UW and Seattle welcome the 2018 Special Olympics

On July 1, roads and paths on the University of Washington campus will be lined with thousands of people cheering, applauding and high-fiving athletes as they wind their way from residence halls to Husky Stadium. These won’t be Husky football or basketball players, however. Instead, they will be the approximately 3,000 athletes competing in the 2018 Special Olympics USA Games.

“These athletes will be walking down that gantlet, with everyone cheering and making them feel good about themselves,’’ says Special Olympics volunteer recruiter Paul Strohmeier, ’77.

This year marks the 50th anniversary of the USA Special Olympics. And for only the fourth time in the organization’s history, Special Olympics will hold its national games from July 2-6 with competitions ranging from gymnastics and track to flag football and standup paddle-boarding. Half of the 14 events will be at the UW—Meany Hall will be the weight-lifting venue!—with the other half taking place at sites such as Willows Run Golf Club in Redmond, Seattle University, Celebration Park in Federal Way and Angle Lake in the city of SeaTac.

Gov. Jay Inslee, ’73, will speak at the July 1 opening ceremony at Husky Stadium while musicians including Ann Wilson from the band Heart, Allen Stone, the hip-hop dance group Massive Monkees, and a chorus of 2,018 singers will perform. There also will be the lighting of the Special Olympics cauldron with the flame having been carried to the stadium by several Special Olympics athletes and law enforcement officials. Among the ambassadors for the Games are such alumni as Kate Deines, ’12 (soccer); Brock Huard, ’99 (football); Damon Huard, ’95 (football); Rob Munn, ’12 (rowing); Chuck Nelson, ’82 (football); Courtney Thompson, ’08 (volleyball); and Izaic Yorks, ’16 (track).

This likely will be the most notable sporting event at the UW and the Puget Sound region as a whole since the 1990 Goodwill Games, when Husky Stadium was the site for the track and field events plus the opening ceremonies, with both President Ronald Reagan and Arnold Schwarzenegger speaking. More than 2,300 athletes (including Carl Lewis) from 54 countries were on hand, too. These Games will draw even more athletes, though just from the United States. They will be representing every state in the country. And they will be generating good will.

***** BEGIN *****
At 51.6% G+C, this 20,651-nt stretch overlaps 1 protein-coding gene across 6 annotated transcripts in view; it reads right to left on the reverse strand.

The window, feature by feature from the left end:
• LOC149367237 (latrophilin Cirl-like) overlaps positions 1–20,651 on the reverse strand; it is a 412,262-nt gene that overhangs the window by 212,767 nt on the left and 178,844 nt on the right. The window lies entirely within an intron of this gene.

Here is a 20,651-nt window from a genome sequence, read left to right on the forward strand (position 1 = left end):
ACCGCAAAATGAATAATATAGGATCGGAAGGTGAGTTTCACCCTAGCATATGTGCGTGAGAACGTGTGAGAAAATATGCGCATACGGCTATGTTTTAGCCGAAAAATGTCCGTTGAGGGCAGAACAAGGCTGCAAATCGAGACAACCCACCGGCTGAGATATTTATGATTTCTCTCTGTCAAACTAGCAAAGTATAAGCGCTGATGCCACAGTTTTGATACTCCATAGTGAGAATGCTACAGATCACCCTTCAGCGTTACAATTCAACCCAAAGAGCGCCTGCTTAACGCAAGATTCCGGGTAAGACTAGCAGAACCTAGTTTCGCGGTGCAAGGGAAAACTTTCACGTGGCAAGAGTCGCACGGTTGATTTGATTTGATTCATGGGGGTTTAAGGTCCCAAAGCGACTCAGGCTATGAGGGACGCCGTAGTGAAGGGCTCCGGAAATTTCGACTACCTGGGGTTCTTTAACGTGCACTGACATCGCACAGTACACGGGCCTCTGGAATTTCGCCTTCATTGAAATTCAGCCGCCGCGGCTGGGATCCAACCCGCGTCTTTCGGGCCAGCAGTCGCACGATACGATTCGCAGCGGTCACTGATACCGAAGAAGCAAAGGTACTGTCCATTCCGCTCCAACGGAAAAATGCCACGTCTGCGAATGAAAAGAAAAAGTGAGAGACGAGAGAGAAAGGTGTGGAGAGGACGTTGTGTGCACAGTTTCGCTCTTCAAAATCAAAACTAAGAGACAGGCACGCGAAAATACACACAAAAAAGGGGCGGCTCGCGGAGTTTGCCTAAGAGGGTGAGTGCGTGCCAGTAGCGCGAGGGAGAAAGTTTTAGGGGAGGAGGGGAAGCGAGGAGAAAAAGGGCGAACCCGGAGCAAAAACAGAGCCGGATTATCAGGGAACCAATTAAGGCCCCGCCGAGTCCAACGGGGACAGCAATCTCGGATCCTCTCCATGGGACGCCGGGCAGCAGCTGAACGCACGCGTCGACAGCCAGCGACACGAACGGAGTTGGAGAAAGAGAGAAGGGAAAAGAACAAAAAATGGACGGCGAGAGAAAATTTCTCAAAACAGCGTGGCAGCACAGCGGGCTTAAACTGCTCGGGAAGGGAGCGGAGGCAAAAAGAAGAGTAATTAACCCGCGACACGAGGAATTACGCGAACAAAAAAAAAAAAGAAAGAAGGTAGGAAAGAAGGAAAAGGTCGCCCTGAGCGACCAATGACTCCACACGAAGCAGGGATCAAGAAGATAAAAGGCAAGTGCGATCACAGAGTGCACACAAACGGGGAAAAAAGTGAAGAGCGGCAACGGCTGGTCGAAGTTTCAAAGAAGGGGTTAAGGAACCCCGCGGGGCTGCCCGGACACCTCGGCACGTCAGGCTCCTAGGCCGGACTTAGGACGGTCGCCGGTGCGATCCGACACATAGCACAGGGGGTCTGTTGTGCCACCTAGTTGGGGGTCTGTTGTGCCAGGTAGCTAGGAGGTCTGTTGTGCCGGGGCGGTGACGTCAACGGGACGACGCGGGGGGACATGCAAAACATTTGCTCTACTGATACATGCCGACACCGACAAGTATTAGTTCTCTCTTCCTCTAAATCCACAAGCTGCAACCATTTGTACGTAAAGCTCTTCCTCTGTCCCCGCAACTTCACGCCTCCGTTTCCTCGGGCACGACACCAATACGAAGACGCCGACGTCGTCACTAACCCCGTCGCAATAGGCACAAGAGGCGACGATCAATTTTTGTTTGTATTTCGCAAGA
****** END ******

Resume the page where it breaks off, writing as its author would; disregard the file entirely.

The Special Olympics got their start in 1968 from efforts by the late Eunice Kennedy Shriver to help people with intellectual disabilities. While her brothers John, Robert and Ted Kennedy reached the White House and Senate, her sister, Rosemary, had intellectual issues and was institutionalized for most of her life. Kennedy Shriver’s drive to give people with intellectual disabilities the same opportunities and experiences as everyone else, using sports as a common ground, led to her founding Special Olympics.

The youngest athlete at these Games will be 9-year-old gymnast Frannie Ronan from Washington while the oldest is 74-year-old Shebbie Eubanks from Arkansas.

“It’s important for people to remember that these athletes in many cases have grown up with a lot of hardships,” 2018 Special Olympics USA Games CEO Beth Knox says. “They have been bullied, they have been discriminated against, marginalized—all the things we wouldn’t wish on anyone. At the same time, they have found their way into the Special Olympics. It’s an organization that gives them not only a platform to become active and healthy but also help them develop life and leadership skills, find employment and showcase the value they bring to their communities.”

Joining the more than 10,000 volunteers supporting the USA Games will be approximately 1,200 UW volunteers who will be aiding the athletes in many ways.

“Most people come into it as a volunteer, thinking ‘I’m going to help them, I’m going to help these athletes,’” Knox says. “What they find once they get into it, though, is their own lives are transformed. Being with these athletes, seeing the accomplishments they bring forth, seeing the joy in everything they do, the perspective. The majority of our volunteers will walk away saying, ‘I’m the one who got helped.’”